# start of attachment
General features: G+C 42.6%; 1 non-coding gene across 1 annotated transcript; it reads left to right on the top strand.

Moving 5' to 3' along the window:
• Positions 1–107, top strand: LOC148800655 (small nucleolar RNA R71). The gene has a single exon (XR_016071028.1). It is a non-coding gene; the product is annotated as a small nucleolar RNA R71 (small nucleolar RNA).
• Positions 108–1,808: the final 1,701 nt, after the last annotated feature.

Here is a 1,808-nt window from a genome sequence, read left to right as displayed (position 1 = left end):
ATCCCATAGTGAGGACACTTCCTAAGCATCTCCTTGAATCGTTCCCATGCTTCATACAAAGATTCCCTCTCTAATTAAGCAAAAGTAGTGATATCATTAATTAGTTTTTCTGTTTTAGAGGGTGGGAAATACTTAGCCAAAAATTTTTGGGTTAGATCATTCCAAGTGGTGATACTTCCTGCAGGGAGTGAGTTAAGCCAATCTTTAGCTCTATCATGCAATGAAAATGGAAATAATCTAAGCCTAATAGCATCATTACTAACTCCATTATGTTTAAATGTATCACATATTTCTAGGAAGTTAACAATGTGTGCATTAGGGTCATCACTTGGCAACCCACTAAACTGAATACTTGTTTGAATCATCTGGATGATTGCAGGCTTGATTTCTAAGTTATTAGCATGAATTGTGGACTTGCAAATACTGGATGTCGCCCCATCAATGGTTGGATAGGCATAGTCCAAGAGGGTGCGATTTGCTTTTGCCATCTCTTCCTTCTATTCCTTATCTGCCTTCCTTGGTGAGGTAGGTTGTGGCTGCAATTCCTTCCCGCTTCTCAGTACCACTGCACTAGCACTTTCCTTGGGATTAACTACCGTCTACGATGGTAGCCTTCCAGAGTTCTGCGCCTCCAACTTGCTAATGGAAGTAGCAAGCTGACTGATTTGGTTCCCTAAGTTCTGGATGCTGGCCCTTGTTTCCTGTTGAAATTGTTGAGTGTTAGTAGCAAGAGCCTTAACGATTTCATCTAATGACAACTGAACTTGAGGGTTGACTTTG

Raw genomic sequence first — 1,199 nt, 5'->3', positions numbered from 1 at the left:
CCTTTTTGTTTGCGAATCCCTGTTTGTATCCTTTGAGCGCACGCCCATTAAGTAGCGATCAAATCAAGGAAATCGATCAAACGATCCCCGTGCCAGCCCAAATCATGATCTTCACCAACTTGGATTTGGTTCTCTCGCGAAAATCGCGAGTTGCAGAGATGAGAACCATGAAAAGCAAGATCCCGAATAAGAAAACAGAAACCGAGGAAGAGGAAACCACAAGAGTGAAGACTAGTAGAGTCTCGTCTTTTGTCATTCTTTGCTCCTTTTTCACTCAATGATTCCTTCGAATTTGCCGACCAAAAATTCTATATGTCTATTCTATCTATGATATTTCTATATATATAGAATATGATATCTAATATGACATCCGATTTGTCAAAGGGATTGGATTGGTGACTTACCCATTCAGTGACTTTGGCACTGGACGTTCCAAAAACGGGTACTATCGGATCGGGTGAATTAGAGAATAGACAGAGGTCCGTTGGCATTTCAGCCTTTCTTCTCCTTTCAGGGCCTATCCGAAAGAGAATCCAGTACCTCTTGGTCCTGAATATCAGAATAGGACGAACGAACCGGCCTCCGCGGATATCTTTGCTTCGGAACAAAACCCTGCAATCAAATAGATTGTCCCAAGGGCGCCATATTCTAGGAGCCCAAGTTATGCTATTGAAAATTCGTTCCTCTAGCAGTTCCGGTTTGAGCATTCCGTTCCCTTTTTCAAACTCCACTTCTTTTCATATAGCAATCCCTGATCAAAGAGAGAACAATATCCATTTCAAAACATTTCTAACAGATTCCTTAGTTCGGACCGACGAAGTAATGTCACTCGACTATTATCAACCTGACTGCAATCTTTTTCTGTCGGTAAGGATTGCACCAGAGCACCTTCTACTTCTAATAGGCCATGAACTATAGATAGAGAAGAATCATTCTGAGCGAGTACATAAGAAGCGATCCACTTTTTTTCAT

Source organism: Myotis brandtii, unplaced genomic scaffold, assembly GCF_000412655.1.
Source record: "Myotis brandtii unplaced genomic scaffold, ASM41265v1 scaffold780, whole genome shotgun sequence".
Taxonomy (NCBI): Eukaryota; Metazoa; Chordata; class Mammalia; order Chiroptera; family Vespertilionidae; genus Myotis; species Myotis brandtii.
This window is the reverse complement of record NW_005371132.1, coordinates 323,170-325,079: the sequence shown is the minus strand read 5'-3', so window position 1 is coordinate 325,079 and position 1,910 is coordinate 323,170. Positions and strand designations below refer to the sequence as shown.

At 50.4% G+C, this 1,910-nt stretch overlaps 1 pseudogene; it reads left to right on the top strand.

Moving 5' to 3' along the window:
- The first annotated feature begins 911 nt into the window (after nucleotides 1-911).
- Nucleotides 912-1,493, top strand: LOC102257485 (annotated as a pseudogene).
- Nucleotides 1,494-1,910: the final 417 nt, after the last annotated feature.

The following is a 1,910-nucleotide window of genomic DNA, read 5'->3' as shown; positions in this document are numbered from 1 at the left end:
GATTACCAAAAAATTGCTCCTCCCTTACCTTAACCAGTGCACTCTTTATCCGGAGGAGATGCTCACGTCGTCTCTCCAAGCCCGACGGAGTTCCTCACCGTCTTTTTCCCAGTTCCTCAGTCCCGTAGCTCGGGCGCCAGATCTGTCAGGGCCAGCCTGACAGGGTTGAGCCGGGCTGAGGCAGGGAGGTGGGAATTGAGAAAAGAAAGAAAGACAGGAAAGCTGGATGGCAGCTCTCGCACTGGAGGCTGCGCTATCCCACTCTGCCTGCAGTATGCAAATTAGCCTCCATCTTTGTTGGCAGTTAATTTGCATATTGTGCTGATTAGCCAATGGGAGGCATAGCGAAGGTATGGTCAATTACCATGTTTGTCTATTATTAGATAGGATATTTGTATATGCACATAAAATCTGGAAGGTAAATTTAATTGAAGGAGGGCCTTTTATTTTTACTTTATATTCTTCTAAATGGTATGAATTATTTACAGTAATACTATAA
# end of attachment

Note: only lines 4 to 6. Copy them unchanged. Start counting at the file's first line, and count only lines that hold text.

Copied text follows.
• Positions 108–1,808: the final 1,701 nt, after the last annotated feature.

Here is a 1,808-nt window from a genome sequence, read left to right as displayed (position 1 = left end):
ATCCCATAGTGAGGACACTTCCTAAGCATCTCCTTGAATCGTTCCCATGCTTCATACAAAGATTCCCTCTCTAATTAAGCAAAAGTAGTGATATCATTAATTAGTTTTTCTGTTTTAGAGGGTGGGAAATACTTAGCCAAAAATTTTTGGGTTAGATCATTCCAAGTGGTGATACTTCCTGCAGGGAGTGAGTTAAGCCAATCTTTAGCTCTATCATGCAATGAAAATGGAAATAATCTAAGCCTAATAGCATCATTACTAACTCCATTATGTTTAAATGTATCACATATTTCTAGGAAGTTAACAATGTGTGCATTAGGGTCATCACTTGGCAACCCACTAAACTGAATACTTGTTTGAATCATCTGGATGATTGCAGGCTTGATTTCTAAGTTATTAGCATGAATTGTGGACTTGCAAATACTGGATGTCGCCCCATCAATGGTTGGATAGGCATAGTCCAAGAGGGTGCGATTTGCTTTTGCCATCTCTTCCTTCTATTCCTTATCTGCCTTCCTTGGTGAGGTAGGTTGTGGCTGCAATTCCTTCCCGCTTCTCAGTACCACTGCACTAGCACTTTCCTTGGGATTAACTACCGTCTACGATGGTAGCCTTCCAGAGTTCTGCGCCTCCAACTTGCTAATGGAAGTAGCAAGCTGACTGATTTGGTTCCCTAAGTTCTGGATGCTGGCCCTTGTTTCCTGTTGAAATTGTTGAGTGTTAGTAGCAAGAGCCTTAACGATTTCATCTAATGACAACTGAACTTGAGGGTTGACTTTG